Travel plazas not up to speed, Maryland says

October 06, 2006|By Michael Dresser | Michael Dresser,Sun reporter

From the sunset of the Studebaker to the heyday of the Hummer, motorists traveling on Interstate 95 have been taking their bathroom breaks near Aberdeen in a distinguished-looking, red-brick, neo-Georgian building called the Maryland House - the busiest travel plaza in the United States.

Since the Ford administration, drivers have had a second choice of pit stop on the John F. Kennedy Memorial Highway - the oh-so-'70s Chesapeake House in Cecil County, just to the north. It's not as busy - or as attractive - as its older counterpart, but it consistently ranks in the top five nationally.

But now Maryland has pronounced both facilities obsolete and is laying plans to replace them.

In its newly released 2007-2012 spending plan, the Maryland Transportation Authority has budgeted $1.8 million for planning and engineering of new travel plazas expected to open early in the next decade.

"The Maryland House and Chesapeake House Travel Plazas have aged to the point in which a full redesign and reconstruction is necessary to adequately meet public demand over the next 20-30 years," the authority says in the draft of the budget plan it will submit to the General Assembly.

By moving to replace its aging travel plazas, Maryland is joining a national trend among states that built toll roads in the mid-20th century. Along the Pennsylvania Turnpike, for instance, the same company that runs the Maryland and Chesapeake houses is pouring $100 million into a comprehensive rebuilding of 18 travel plazas over the next five years. New Jersey, Maine and Ohio are also among the states to build new plazas in recent years.

The cost to Maryland of replacing the plazas - familiar rest stations to nearly everyone who drives the Northeast corridor between Washington and New York - has yet to be determined because much of the burden is likely to be borne by a corporate partner. With its two-decade contract with Bethesda-based HMSHost Corp. due to expire in late 2008, the authority plans to invite potential contractors to submit proposals next year for two travel plazas for the 21st century.

What those proposals might yield is difficult to say, but it's certain that the result will be far different from the Maryland House that opened in November 1963 when President Kennedy dedicated the Maryland highway - one week before his fateful trip to Dallas. The next year, the toll road portion of I-95 northeast of Baltimore was named after the slain president.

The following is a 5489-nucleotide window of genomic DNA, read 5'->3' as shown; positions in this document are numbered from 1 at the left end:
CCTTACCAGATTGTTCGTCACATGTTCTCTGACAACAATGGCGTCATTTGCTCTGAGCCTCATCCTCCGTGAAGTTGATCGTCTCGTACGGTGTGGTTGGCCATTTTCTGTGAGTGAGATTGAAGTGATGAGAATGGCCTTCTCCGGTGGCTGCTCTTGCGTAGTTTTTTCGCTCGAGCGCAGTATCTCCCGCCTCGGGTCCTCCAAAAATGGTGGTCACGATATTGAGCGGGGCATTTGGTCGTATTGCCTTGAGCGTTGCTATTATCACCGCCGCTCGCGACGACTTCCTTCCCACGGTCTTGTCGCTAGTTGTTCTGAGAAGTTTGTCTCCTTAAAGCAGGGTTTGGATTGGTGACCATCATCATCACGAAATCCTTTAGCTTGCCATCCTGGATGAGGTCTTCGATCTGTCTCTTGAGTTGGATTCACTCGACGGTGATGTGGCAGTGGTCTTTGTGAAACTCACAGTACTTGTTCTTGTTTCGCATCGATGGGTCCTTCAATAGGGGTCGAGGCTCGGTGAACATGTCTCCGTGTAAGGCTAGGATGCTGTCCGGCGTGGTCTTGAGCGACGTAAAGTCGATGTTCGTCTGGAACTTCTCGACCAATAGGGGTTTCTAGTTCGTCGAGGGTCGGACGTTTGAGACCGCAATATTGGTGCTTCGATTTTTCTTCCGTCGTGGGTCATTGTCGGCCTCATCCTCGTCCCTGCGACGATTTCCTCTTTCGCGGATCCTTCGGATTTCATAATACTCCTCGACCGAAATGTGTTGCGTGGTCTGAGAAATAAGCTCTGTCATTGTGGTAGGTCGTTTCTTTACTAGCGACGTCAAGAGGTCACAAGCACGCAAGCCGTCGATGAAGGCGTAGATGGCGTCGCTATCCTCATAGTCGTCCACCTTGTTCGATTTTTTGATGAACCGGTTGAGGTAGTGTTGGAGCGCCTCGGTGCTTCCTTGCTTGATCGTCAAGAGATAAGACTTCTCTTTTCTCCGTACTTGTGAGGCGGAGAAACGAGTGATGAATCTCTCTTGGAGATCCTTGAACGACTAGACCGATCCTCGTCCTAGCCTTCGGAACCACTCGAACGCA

When the Maryland House opened, with an estimated construction cost of $660,000, the pace of American life was so leisurely that the plaza included a restaurant with fine china and white-linen tablecloths. But the debut of the facility, which at the time was the only dining spot on a 100-mile stretch of highway between New Jersey and Washington, was followed by controversy over its monopolistic food prices - as much as $2.65 for a steak sandwich.

The company that ran the restaurant backed off its high prices, cutting the price of a hamburger from 50 cents to 40 cents under pressure from state officials.

Over the years, the building has undergone retrofit after retrofit and now includes a lineup of name-brand fast-food providers as well as Internet access and Wi-Fi capability. With cell phones now ubiquitous, what was once a second-floor bank of pay phones has been turned into a conference room. Two wings have been added to the original building, including one that provided a much-needed second entrance.

But Trent M. Kittleman, executive secretary of the transportation authority, said the building is too small to handle its traffic load and has become prohibitively expensive to maintain. She added that it's hard to keep the restrooms clean in a building that was designed in the 1950s.

"That's when you obviously need to look at a new structure," she said. "If we waited til it's as bad as it might be, it's too late."

Recent visitors to the travel plazas were ambivalent about the proposed replacements. Some, especially at the Maryland House, said they worried that any change would be for the worse.

Kevin Smith of Kannapolis, N.C., said the Maryland House - with its shady stand of old trees on its east lawn - was the classiest travel plaza he has seen in his travels between his hometown and the Philadelphia area.

"This style gives it a taste of what Maryland's all about. It gives it a character," he said. "The whole style is a classic. It says simpler times."

But, for Jean Hammond of Fairfax, Va., who was slowly struggling down a Maryland House ramp with a walker, access issues trumped aesthetics.

"If you use one of these or a cane or crutches, it's a long way" to the parking lot, said Hammond, 68.

Anne Wallace of McLean, Va., who declined to give her age but said she had been traveling on the Kennedy highway for about 30 years, said an upgrade of the Maryland House is long overdue.

"The facility gets very, very crowded," she said. "On a holiday weekend in the summer, this place can just be jammed."

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